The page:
Economy worries tourism-fed Talkeetna

Zaz Hollander

WASILLA -- Talkeetna Air Taxi instituted its first ever hiring freeze this spring.

There will be no new jobs at the flightseeing company that wings people to Mount McKinley until the tourists show up. If they show up.

"We're waiting until mid-April, to see where booking levels are," general manager Sandra Loomis said.

With grim economic news around the country and the world, visitor-related businesses in Talkeetna are watching carefully to see how this tourism season shakes out. The town is a hot spot for summer tourists and stakes a claim on half the hotel and motel rooms in the Matanuska-Susitna Borough.

Tammy Bruce, marketing manager for the Mat-Su Convention and Visitors Bureau, says it's too early to tell how the season will turn out, judging by what she's hearing from bureau members.

Some members say they expect to do well; others say business will be down, Bruce said. Some are getting bookings, but not until later in the season than usual, she said.

Visitor-dependent businesses in Talkeetna say early reports showed a significant drop in the number of passengers booking preseason trips with cruise companies, though a spate of price cuts helped bring bookings back up some.

Talkeetna Air Taxi saw a similar dynamic: Bookings were down 30 percent after the holidays.

But, Loomis said, numbers improved after the company offered "guerrilla specials" and cruise companies slashed prices.

In terms of hiring, she said, most of her company's 30-person staff came back this year, so the freeze isn't as dire as it sounds. They haven't actually cut positions but aren't hiring new employees just yet. Still, the company is selling one of seven planes in its fleet.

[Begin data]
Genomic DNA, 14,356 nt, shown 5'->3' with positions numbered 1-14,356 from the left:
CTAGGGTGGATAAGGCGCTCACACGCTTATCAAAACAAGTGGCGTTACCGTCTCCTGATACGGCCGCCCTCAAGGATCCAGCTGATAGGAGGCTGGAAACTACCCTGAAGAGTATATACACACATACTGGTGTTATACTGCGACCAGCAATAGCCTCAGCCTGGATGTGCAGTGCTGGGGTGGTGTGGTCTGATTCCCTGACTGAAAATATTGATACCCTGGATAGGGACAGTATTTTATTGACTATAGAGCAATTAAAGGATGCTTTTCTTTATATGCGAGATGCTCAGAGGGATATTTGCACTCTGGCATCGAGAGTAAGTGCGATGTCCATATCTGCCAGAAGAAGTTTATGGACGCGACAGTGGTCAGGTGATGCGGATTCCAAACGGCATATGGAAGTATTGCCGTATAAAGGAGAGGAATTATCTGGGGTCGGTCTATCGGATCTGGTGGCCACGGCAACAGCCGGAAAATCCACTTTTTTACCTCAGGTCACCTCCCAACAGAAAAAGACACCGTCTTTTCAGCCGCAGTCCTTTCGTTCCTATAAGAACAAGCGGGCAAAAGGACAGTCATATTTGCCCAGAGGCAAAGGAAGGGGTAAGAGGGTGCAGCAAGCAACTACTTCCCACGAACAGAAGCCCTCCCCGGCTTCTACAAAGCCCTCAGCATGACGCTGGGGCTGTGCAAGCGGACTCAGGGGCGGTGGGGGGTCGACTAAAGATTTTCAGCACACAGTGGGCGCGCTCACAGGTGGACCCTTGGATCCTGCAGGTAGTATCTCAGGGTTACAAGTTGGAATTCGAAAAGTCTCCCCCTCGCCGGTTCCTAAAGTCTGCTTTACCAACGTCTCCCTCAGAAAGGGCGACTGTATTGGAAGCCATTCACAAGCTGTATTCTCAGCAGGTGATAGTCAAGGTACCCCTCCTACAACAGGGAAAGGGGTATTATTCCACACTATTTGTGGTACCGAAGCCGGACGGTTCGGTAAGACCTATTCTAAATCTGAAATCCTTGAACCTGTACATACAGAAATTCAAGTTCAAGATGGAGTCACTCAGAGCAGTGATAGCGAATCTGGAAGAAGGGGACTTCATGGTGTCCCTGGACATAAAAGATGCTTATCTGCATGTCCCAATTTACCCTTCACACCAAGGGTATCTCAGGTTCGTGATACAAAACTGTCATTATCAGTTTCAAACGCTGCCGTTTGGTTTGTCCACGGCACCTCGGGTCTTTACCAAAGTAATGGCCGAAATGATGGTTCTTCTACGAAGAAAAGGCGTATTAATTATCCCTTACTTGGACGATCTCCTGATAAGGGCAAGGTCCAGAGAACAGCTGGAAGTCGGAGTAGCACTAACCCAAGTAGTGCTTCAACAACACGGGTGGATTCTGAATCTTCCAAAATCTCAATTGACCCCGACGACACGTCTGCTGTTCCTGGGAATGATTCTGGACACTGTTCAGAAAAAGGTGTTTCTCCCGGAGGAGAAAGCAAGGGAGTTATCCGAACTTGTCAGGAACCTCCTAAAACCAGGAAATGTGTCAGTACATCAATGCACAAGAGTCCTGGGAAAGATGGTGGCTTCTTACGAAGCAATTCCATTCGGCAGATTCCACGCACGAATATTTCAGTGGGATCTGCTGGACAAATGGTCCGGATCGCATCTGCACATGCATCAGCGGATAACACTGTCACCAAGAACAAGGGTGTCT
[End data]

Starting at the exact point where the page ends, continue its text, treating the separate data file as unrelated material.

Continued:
"We may be OK this year, but I worry about the next three to five years because I don't think this economy thing is going to go away," Loomis said. "We're making plans to scale back."

Still, several business owners recalled grim predictions last year that ended up being mostly quashed by a surprising number of international visitors. Stay-at-home vacations planned this summer by thrifty Alaskans could also help Talkeetna.

Alaska Heritage Tours, which operates the 212-room Talkeetna Alaskan Lodge outside town, expects bookings to be down this summer by double digits, said Dee Dee Kay, sales manager of lodging.

"I don't think we're going to be full every day," Kay said.

Still, she added, smaller operations and banks in the Lower 48 that reward customers with trips are going strong.

"They're tracking fairly well, because maybe as much of their money wasn't in the stock market," she said.

At least one demographic appears unaffected by the economy.

More climbers are booking flights with Talkeetna Air Taxi to Mount McKinley, Loomis said.

Those intrepid adventurers seem to weather "all the different little dips and doodles of the economy," she said. "They live to climb."

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